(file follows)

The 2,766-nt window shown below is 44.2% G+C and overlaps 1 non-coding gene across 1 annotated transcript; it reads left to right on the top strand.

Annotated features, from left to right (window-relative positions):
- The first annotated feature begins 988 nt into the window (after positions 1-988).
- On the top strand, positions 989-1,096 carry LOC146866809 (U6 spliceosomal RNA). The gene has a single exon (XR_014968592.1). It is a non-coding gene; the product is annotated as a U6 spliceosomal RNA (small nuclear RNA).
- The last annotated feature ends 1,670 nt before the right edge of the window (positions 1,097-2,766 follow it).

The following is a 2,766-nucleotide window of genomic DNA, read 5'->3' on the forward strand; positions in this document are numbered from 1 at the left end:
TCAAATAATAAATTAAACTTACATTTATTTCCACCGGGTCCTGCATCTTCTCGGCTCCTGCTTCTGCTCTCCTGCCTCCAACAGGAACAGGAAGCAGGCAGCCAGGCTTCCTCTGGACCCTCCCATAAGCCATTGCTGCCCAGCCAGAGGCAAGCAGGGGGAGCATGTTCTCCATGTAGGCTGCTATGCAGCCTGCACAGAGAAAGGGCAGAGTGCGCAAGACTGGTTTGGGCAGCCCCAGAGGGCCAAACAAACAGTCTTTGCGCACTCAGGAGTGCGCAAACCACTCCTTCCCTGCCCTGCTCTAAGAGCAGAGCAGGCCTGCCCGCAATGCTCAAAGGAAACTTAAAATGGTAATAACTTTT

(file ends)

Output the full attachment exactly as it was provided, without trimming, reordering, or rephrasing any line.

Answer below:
The 2,766-nt window shown below is 44.2% G+C and overlaps 1 non-coding gene across 1 annotated transcript; it reads left to right on the top strand.

Annotated features, from left to right (window-relative positions):
- The first annotated feature begins 988 nt into the window (after positions 1-988).
- On the top strand, positions 989-1,096 carry LOC146866809 (U6 spliceosomal RNA). The gene has a single exon (XR_014968592.1). It is a non-coding gene; the product is annotated as a U6 spliceosomal RNA (small nuclear RNA).
- The last annotated feature ends 1,670 nt before the right edge of the window (positions 1,097-2,766 follow it).

The following is a 2,766-nucleotide window of genomic DNA, read 5'->3' on the forward strand; positions in this document are numbered from 1 at the left end:
TCAAATAATAAATTAAACTTACATTTATTTCCACCGGGTCCTGCATCTTCTCGGCTCCTGCTTCTGCTCTCCTGCCTCCAACAGGAACAGGAAGCAGGCAGCCAGGCTTCCTCTGGACCCTCCCATAAGCCATTGCTGCCCAGCCAGAGGCAAGCAGGGGGAGCATGTTCTCCATGTAGGCTGCTATGCAGCCTGCACAGAGAAAGGGCAGAGTGCGCAAGACTGGTTTGGGCAGCCCCAGAGGGCCAAACAAACAGTCTTTGCGCACTCAGGAGTGCGCAAACCACTCCTTCCCTGCCCTGCTCTAAGAGCAGAGCAGGCCTGCCCGCAATGCTCAAAGGAAACTTAAAATGGTAATAACTTTT